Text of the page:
These Minor Feelings: It’s a Generational Thing
In the book, “Minor Feelings: An Asian American Reckoning” (at Amazon), the author Cathy Park Hong gets at the existential core of what being constantly gaslit by the mainstream public can do to a person. The experiences aren’t new. But speaking up about them kind of is. The number of Asian Americans born and raised in the U.S. is larger than ever but many of us grew up constantly pounded by microaggressions that we were supposed to just quietly take. But we’re all grown up now, and some of us are kind of pissed.
“Immigrant generations are generally not all that incensed with questions of misappropriation but their children tend to be quite sensitive about it,” says Ray. “Partly because they grew up here and many of them were bullied and ostracized about their weird lunches at school and now all that weird stuff has become very trendy and sexy.”
It’s true. When I asked my parents, who opened Thai restaurants in the ‘80s and ‘90s, what they thought, they told me they never thought about it; that they were too busy working and appeasing white customers to make money to send me and my sisters to college so we could disappoint them with our liberal arts degrees and earn the privilege to think such thoughts and make our own money writing about them.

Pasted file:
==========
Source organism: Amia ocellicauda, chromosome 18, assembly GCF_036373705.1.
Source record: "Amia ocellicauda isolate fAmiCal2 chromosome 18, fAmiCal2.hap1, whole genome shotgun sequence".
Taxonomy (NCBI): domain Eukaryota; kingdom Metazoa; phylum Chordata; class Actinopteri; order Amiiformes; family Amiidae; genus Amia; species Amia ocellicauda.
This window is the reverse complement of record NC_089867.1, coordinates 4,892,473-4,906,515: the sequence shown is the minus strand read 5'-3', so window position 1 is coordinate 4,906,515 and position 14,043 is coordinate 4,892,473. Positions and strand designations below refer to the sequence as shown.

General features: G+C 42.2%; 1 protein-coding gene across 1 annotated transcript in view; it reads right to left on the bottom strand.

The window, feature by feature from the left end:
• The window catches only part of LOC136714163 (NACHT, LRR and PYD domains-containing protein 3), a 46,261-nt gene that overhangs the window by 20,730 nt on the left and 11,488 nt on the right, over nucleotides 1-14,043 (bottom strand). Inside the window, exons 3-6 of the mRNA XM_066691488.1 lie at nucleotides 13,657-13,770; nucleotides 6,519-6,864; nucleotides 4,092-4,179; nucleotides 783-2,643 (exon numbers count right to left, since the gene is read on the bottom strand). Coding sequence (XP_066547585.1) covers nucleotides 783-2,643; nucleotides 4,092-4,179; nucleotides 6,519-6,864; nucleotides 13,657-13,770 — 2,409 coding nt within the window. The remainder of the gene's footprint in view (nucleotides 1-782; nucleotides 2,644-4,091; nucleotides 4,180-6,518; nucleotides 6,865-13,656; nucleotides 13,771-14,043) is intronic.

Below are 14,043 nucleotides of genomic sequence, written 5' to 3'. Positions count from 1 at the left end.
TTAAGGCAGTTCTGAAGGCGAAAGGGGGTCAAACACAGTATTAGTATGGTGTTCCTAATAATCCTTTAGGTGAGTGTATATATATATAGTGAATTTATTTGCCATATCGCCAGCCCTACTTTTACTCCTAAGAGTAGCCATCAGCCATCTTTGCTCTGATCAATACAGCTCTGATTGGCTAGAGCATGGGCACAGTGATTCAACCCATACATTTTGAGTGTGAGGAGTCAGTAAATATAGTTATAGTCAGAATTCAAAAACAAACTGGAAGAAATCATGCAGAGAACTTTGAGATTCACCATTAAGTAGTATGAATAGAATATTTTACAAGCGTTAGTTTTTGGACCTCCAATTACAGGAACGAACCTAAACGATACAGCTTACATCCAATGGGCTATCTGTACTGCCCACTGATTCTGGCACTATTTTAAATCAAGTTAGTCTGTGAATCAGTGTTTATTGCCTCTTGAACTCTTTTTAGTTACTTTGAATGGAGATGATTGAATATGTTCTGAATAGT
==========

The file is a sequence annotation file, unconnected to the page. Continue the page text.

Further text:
Fair enough, Mom and Dad, thank you, and I love you, but also, like, a little “OK Boomer,” amirite? The demographics of this country have changed. Millennials are the largest generation in the U.S. and the most diverse group of adults this country’s seen. (Gen Z will be even more so.) Before we know it, half of this country will be majority not-white and Asian Americans are the fastest-growing racial group among them. So, if restaurant groups and grocery chains are marketing and naming things for the benefit of the consumer, they’re excluding a huge chunk of people. And I’m not the only one with Asian salad under my skin.
In 2017, Bonnie Tsui wrote an op-ed in The New York Times asking the same question: “Why Is Asian Salad Still on the Menu?” the comment section of which is like gaslighting on steroids. But we’re not going to stop talking about this.
“Asian salad as a concept highlights the potentially harmful ways people can digest cultures different from their own,” says Divya Gadangi, a Brooklyn-based multidisciplinary artist. “They’re experiencing something flattened and distorted expressly for their consumption, and a lot of the time it’s for some white dude’s gain.”
“The Asian salad aimed to appease the white gaze,” says Gadangi. “And is now being wielded by mostly non-Asians, if not exclusively non-Asians, to what? Celebrate Asian flavors? Bring underrepresented foods to the forefront? Hardly, because who is celebrating the culture? Who is at the forefront? Who gets to decide what the ingredients are? It was never meant to be representative.”
Brown says that so much of Asian American identity revolves around food and grappling with feelings around how it gets appropriated, disrespected, and misrepresented can get tricky.
Growing up in Staten Island, Gadangi says, she’d wish to see more of herself in the prominently white culture. “The shallowness and commodity-ness of what we get says to us, ‘Well, we still don’t actually like you, let’s get that straight. But we’ll eat your food.’”